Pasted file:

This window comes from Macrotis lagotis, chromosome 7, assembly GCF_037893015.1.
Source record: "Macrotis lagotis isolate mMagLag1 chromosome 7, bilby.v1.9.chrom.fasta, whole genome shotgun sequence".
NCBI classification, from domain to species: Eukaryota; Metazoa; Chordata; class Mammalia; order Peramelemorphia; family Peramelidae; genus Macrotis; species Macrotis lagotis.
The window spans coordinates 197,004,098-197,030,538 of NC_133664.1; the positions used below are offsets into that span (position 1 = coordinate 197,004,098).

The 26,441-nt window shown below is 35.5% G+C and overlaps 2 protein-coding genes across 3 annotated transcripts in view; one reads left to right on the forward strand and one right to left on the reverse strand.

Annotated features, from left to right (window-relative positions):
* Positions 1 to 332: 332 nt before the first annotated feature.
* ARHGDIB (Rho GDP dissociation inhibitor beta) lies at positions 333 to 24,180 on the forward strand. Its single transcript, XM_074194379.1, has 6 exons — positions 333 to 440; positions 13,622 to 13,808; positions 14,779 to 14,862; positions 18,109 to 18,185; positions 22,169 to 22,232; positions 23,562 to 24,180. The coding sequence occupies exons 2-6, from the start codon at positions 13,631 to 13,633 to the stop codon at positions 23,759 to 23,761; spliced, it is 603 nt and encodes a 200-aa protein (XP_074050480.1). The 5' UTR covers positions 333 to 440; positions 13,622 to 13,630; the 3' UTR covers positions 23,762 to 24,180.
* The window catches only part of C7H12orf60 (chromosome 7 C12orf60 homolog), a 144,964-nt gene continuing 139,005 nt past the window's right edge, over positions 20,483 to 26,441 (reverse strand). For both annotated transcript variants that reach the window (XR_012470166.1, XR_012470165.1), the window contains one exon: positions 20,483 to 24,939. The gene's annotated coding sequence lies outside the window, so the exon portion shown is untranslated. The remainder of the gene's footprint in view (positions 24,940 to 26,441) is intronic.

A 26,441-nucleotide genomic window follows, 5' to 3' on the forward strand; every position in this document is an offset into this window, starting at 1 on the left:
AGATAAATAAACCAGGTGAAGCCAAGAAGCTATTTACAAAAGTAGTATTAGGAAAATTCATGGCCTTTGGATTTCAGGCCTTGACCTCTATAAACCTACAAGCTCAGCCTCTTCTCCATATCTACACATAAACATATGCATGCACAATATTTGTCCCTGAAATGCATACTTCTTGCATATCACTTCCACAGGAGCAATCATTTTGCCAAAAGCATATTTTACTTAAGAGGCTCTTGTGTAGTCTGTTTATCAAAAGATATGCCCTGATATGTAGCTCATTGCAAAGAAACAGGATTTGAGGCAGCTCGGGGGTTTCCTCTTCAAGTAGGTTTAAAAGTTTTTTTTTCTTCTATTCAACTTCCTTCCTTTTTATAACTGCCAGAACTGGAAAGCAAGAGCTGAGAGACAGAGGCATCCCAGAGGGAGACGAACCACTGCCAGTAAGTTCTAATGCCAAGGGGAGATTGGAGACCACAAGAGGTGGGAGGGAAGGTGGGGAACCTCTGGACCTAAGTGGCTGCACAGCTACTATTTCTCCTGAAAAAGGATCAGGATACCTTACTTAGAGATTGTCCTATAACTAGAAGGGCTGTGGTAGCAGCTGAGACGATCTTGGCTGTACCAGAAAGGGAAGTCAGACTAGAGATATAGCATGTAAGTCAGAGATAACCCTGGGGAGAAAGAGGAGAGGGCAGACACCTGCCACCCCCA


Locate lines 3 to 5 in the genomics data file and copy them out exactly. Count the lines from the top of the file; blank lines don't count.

NCBI classification, from domain to species: Eukaryota; Metazoa; Chordata; class Mammalia; order Peramelemorphia; family Peramelidae; genus Macrotis; species Macrotis lagotis.
The window spans coordinates 197,004,098-197,030,538 of NC_133664.1; the positions used below are offsets into that span (position 1 = coordinate 197,004,098).

The 26,441-nt window shown below is 35.5% G+C and overlaps 2 protein-coding genes across 3 annotated transcripts in view; one reads left to right on the forward strand and one right to left on the reverse strand.